Feb 28, 2019
Whether you live in a huge metropolitan area, or somewhere way out in rural Japan, you can always find local grocers. I think of them as Japanese bodegas (sometimes even coming with a cat), as they are locally owned and integral parts of the community.
From my walk to and from work I pass two of these shops. Near my home there are a few more. When I first moved to Japan, I admit that I was a bit intimidated by places like these. My Japanese wasn't very good at the time (it arguably hasn't improved much, hence my 2019 resolution) and it was so much easier to throw money at the cashier at a supermarket than trying to make conversation with the local obaachan.
Now, after getting over my fear of speaking to strangers who don't use "kiddie Japanese" with me, I actively seek these kinds of places out. And not only do they support the local economy, but they are also much better for the environment.
Not only can you get good deals, but the produce supplied at these places are locally sourced, too. So, rather than chain grocers shipping products from across the country, leaving a large carbon footprint, you can buy from places that get produce from local farmers in your area.
That's not to say that these types of stalls are going to be a perfect solution. You can see that they also use plastic to package their items, in the same way that normal grocery stores do. And, they don't always stock only local produce. Sometimes, the famous Aomori apples have better brand recognition and quality than the local ones do. But, if you're like me and can't much taste the difference between the famous prefectural foods and the regularly produced ones, you can just opt to buy locally grown ones.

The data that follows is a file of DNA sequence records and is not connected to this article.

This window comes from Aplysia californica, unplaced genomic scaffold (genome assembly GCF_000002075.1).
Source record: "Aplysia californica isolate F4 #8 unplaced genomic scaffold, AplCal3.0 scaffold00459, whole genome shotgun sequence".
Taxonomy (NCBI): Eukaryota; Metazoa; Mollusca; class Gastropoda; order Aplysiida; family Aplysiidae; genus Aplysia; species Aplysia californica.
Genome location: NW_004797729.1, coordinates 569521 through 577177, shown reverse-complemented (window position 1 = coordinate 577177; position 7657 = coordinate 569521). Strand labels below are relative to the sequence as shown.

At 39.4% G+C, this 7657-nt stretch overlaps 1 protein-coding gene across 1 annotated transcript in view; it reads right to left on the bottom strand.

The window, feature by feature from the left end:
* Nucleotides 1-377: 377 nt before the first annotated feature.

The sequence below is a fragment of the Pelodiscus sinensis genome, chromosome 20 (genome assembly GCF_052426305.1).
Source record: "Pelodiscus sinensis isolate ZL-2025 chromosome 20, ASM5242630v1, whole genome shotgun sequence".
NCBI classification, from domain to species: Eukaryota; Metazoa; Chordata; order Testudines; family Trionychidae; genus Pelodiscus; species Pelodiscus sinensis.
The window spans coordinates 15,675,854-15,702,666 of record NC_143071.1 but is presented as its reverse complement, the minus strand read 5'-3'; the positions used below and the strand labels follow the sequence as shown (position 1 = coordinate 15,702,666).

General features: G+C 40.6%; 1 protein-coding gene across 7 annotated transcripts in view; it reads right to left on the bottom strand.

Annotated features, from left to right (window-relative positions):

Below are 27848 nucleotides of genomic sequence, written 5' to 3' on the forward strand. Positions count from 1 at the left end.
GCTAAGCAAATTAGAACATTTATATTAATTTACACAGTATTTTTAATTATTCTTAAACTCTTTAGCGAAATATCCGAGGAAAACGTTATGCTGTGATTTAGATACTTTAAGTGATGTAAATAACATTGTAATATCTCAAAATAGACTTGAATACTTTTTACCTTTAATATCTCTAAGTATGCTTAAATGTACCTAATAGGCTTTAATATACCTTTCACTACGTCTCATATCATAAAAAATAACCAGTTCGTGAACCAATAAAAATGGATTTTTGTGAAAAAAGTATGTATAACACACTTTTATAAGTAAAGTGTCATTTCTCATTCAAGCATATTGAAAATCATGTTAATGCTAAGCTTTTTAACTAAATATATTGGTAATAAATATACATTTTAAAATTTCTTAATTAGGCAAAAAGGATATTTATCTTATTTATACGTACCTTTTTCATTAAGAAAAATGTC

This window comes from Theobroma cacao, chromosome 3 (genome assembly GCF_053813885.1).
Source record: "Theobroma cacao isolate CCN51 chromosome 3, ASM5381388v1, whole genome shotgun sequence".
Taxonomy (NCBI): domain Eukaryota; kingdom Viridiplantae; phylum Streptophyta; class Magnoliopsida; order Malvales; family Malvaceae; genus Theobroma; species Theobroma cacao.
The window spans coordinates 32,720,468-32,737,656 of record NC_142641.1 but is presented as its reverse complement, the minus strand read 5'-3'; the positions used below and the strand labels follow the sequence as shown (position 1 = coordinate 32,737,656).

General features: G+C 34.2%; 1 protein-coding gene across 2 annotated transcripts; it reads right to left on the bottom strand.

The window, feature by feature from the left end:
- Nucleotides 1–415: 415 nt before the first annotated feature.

As I mentioned, the groceries at the street stalls generally use less packaging than the ones you find at the grocery stores. (I do say generally because sometimes it's just more convenient to use a plastic bag to sell a bag of mikan.) But, for the most part, I can buy loose fruits and have them placed in my own eco bag, rather than have to deal with unnecessary packaging.
I bought an apple from a regular grocery store. This kind of wrapping probably overkill, as most grocery stores don't go overboard with plastic like this, but it's such a waste! It was a discounted item, but there was no need to wrap it up like this to make that clear.
Compared to an apple that I purchased from a local shop, it was obvious how much wastefulness there was going on. Now, that I know about an alternative, I feel guilty whenever I shop at a grocery store.
Another benefit is they can sell older produce. In the mornings, I often see the owner of the shop cutting the old or rotting pieces from vegetables. Then, they end up on this discount table. If you're looking for produce to use for that night's dinner, these groceries are perfect. They won't last much longer, but using them the day of purchase prevents them from going to waste.
As I mentioned, you can also sometimes see cats around these kinds of shops, too. Rats and other pests aren't good for business, so the cats are generally welcome. And I love seeing them every time.
So, next time you're shopping for groceries, instead of heading to your neighborhood grocery store, try to look for one of these street grocers. You'll be helping yourself by getting fresh, cheap produce, and you'll be helping the environment too. It's a win-win situation, no matter how you look at it.
I like petting cats and eating snacks.
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Mel too, I find I can reduce a lot of waste by shopping at the grocer instead of the supermarket. The grocer in my neighborhood doesn’t pack the eggs in cartons, so I bring my own box. They also have big barrels of pickled veggies. Customers can bring their own containers to pack them home.
@TonetoEdo I've never seen loose eggs before! That's like, some next level stuff...